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Angle: 'Shock and awe' coming to Washington

By Jessica Yellin and Kevin Bohn, CNN
U.S. Senate hopeful Sharron Angle told voters at a Nevada rally, "there is going to be shock and awe in Washington."
U.S. Senate hopeful Sharron Angle told voters at a Nevada rally, "there is going to be shock and awe in Washington."
  • Angle tells Nevada voters, "the future of the nation rides on us"
  • She is locked in a tight race with Senate Majority Leader Harry Reid
  • Reid has been a politician for decades

Las Vegas, Nevada (CNN) -- Nevada Republican Senate nominee Sharron Angle on Friday night declared "there is going to be shock and awe in Washington" after the election.

During a rare appearance open to the media, Angle also mocked one of President Obama's phrases, promising "we're going to have a teachable moment."

The woman who could unseat the Senate's top Democrat vowed that conservatives will demand that Congress use its lame duck session to repeal health care reform, which she called "Obamacare," and permanently extend the Bush tax cuts.

The event was a get-out-the-vote rally with Sen. John McCain, R-Arizona, talk show host Michael Reagan and actor Jon Voight.

"The future of the nation rides on us, Nevada," she told a crowd of roughly 500 supporters. "This is an election of contrasts. We have a choice this election."

Blog: Angle campaign bars TV station from election night event

Angle described herself as a "middle class mother and grandmother" in contrast to "Harry Reid, who has been a politician for over 30 years." She continued, "I live in a middle class neighborhood in Reno, Nevada. Harry Reid lives in the Ritz Carlton in Washington, D.C."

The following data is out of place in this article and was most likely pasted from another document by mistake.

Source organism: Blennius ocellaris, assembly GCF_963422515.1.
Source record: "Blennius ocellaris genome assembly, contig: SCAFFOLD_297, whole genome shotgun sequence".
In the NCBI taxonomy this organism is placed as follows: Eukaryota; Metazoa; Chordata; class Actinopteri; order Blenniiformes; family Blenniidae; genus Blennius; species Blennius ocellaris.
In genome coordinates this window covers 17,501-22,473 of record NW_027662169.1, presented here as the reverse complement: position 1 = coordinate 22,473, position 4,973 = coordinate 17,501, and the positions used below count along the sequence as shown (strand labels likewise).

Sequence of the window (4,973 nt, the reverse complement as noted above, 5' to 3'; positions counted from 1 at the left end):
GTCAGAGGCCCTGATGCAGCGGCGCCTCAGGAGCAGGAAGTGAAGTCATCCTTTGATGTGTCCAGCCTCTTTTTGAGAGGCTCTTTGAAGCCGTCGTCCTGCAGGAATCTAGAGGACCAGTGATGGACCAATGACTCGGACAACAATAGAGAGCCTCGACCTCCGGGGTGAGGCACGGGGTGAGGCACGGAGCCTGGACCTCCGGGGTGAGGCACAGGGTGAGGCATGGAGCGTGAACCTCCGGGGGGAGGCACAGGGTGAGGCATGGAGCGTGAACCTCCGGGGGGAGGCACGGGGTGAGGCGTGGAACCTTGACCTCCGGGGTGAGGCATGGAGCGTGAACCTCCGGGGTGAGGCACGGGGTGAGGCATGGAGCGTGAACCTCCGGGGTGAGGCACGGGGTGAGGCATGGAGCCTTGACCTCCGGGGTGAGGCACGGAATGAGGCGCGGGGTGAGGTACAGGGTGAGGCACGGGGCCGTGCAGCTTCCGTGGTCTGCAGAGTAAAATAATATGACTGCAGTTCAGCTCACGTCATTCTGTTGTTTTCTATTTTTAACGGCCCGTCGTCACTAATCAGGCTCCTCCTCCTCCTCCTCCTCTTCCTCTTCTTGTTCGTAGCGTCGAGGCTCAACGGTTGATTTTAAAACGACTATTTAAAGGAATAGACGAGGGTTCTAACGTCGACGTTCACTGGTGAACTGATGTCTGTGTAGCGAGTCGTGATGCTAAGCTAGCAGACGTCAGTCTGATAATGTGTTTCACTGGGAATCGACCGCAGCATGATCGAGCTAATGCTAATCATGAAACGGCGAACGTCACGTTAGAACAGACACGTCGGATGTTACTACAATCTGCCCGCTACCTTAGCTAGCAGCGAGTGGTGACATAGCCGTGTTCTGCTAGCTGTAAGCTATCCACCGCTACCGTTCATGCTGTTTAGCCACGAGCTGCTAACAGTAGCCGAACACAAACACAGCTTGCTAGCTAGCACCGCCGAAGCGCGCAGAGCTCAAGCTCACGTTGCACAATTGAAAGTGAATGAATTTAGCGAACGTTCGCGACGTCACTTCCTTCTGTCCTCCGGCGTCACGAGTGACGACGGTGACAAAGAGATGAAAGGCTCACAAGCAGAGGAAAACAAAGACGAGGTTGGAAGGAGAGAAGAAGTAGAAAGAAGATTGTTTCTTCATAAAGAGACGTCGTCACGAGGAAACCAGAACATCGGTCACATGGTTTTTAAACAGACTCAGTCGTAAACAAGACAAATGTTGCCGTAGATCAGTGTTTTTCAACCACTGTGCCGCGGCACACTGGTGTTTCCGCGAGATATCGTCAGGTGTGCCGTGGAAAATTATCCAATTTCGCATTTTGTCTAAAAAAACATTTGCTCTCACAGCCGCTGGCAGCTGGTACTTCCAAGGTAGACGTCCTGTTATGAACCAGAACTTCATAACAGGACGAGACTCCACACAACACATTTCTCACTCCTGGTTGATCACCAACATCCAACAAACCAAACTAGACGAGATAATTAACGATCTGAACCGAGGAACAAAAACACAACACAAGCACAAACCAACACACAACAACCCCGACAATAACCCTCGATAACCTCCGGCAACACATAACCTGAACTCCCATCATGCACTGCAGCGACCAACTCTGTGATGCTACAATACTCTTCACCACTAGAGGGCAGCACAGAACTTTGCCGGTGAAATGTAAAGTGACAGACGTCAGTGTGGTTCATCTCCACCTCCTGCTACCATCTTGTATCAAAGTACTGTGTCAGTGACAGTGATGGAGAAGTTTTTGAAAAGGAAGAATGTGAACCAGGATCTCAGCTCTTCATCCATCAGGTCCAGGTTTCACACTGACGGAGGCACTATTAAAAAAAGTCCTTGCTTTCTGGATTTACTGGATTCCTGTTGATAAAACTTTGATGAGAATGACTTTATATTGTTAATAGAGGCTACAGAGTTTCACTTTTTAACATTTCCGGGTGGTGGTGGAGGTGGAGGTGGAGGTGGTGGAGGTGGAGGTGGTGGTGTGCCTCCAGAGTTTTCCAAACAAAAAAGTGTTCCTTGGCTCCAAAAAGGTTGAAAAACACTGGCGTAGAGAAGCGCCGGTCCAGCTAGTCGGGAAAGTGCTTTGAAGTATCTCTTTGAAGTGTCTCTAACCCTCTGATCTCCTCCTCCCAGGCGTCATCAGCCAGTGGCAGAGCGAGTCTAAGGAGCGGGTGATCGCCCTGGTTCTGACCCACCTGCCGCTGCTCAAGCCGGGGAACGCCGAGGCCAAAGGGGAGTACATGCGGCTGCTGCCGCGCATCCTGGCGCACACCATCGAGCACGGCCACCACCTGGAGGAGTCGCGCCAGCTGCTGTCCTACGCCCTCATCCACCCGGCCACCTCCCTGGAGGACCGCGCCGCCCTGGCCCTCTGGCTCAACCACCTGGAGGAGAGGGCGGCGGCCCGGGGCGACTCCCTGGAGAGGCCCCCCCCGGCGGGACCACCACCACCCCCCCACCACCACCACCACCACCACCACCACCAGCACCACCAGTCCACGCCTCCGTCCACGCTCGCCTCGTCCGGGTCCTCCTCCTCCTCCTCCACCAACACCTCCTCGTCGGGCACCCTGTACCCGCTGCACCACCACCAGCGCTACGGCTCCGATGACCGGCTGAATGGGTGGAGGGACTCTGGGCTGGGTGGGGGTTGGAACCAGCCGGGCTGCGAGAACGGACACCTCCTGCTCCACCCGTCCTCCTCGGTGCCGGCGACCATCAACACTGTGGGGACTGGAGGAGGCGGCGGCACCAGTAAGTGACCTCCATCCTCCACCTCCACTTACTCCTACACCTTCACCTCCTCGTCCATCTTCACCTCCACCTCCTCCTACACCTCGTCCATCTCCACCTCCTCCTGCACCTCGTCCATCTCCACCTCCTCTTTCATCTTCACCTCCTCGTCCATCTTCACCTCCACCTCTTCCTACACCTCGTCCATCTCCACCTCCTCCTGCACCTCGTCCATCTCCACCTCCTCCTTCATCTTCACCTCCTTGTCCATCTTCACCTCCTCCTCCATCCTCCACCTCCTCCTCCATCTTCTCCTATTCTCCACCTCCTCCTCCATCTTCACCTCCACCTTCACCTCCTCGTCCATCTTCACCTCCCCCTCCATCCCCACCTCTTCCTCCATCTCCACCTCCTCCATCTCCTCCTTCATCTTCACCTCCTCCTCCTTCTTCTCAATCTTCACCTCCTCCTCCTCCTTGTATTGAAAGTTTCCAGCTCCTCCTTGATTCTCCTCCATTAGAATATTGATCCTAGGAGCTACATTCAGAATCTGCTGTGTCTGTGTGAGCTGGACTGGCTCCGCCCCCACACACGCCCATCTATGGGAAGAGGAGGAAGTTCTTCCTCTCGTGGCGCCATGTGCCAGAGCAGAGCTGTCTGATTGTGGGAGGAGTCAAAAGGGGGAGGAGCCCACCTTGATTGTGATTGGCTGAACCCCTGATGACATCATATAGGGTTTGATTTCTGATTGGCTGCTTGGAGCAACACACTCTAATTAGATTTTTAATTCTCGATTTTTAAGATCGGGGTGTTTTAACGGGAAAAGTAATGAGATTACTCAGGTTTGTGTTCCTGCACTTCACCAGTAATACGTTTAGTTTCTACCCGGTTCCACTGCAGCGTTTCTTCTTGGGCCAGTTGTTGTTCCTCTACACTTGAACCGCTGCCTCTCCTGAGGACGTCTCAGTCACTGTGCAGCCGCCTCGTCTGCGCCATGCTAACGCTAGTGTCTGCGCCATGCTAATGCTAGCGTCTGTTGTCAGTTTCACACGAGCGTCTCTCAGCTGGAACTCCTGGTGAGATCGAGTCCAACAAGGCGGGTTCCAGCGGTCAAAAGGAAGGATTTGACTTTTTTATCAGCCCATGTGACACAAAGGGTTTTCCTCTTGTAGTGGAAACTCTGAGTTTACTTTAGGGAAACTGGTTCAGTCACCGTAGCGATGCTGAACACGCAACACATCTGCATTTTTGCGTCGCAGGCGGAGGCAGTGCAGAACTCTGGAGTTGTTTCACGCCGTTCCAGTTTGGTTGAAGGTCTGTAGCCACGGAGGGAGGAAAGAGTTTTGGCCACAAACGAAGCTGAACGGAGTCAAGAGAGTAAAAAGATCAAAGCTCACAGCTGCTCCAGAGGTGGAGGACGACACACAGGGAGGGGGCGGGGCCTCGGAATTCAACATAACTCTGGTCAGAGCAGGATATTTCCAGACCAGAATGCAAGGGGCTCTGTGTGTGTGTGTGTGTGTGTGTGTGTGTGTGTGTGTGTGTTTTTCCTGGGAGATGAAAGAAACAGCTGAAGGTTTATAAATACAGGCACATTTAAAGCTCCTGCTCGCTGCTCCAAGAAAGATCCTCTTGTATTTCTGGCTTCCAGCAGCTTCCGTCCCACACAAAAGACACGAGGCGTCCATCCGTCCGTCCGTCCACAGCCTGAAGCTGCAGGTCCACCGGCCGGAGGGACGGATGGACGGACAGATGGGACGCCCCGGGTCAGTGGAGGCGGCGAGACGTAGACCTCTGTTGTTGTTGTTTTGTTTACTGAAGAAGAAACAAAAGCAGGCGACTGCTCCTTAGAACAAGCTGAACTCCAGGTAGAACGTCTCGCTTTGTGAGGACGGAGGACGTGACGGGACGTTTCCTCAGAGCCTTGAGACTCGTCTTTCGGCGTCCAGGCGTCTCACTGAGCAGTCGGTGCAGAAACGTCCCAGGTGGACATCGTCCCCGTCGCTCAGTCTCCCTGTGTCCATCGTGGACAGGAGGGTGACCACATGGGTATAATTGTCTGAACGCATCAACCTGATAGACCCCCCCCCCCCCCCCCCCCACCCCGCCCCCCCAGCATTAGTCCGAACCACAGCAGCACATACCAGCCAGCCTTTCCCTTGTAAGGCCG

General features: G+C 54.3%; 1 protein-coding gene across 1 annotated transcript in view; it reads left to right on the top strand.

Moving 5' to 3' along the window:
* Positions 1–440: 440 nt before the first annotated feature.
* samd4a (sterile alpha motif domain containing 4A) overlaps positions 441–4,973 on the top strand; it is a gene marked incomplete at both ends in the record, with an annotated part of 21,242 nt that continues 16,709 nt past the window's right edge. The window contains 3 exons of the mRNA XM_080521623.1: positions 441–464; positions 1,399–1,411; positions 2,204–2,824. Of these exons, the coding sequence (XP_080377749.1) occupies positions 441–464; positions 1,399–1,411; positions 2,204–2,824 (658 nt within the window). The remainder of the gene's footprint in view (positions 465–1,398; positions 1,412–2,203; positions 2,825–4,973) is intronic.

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  • Sharron Angle
  • Harry Reid
  • Nevada

In Nevada, Reid has a modest home in the tiny town of Searchlight.

After noting the state has the highest unemployment and foreclosure rates nationwide, she repeated her debate night one-liner: "It is time to tell Harry Reid -- time to man up and fix this economy."

The crowd chanted, "Dump Harry Reid."

She used the line to make a dig about Social Security, saying Reid should "man up and admit there is a problem" with the program's solvency.

The candidates have tussled for weeks over Social Security. Reid has consistently argued that the program is financially stable and accuses his opponent of demagoguing the issue to frighten seniors.

The candidate introduced McCain as someone who did "man up."

McCain told the audience that come Election Day, "we are going to kick Harry Reid out of his penthouse at the Ritz Carlton and send him back to Searchlight."

It was an ironic moment because McCain was criticized for owning multiple properties, some of them luxurious, during his 2008 presidential bid.

"This election will change America," he said. "The world is watching this election. My friends, the 51st vote to give Republicans majority in the U.S. Senate will come right here from the state of Nevada. I look forward to standing side by side with Angle."

Many in the audience jumped to their feet, applauding.

McCain took a jab at Obama over a remark he made on the campaign trail, describing Americans as "scared" over the state of the economy.

"We are not scared. We are not scared. We are mad as hell. We are not scared," McCain said.

Earlier in the program, Michael Reagan, son of former President Ronald Reagan, told the audience that defeating Reid was his father's last political wish. He also declared that his father "was the original Tea Party."

Perhaps the most impassioned speaker of the night was Voight.

The actor attacked Obama for launching a "destructive assault" on the nation.

Lacing his remarks with accusations of "lies' and "fraud" perpetrated by the White House, he elicited a rousing ovation when he announced, "Obama is not a Democrat. He is a radical socialist more sympathetic with our enemies than our allies."

Strategists with both the Reid and Angle campaigns acknowledge the race is tight and turnout is the key, with early voting an important factor.

When asked for a show of hands, a majority in the audience indicated they had voted. Early voting ended Friday.

Reid appeared Friday evening at his own get-out-the-vote event with boxer Manny Pacquiao.

The campaigns, state parties and outside groups will be working hard to spur voter turnout throughout the next 72 hours. Both candidates will be in the northern part of the state at various stops, and are expected to make an appearance Saturday during a parade in Carson City.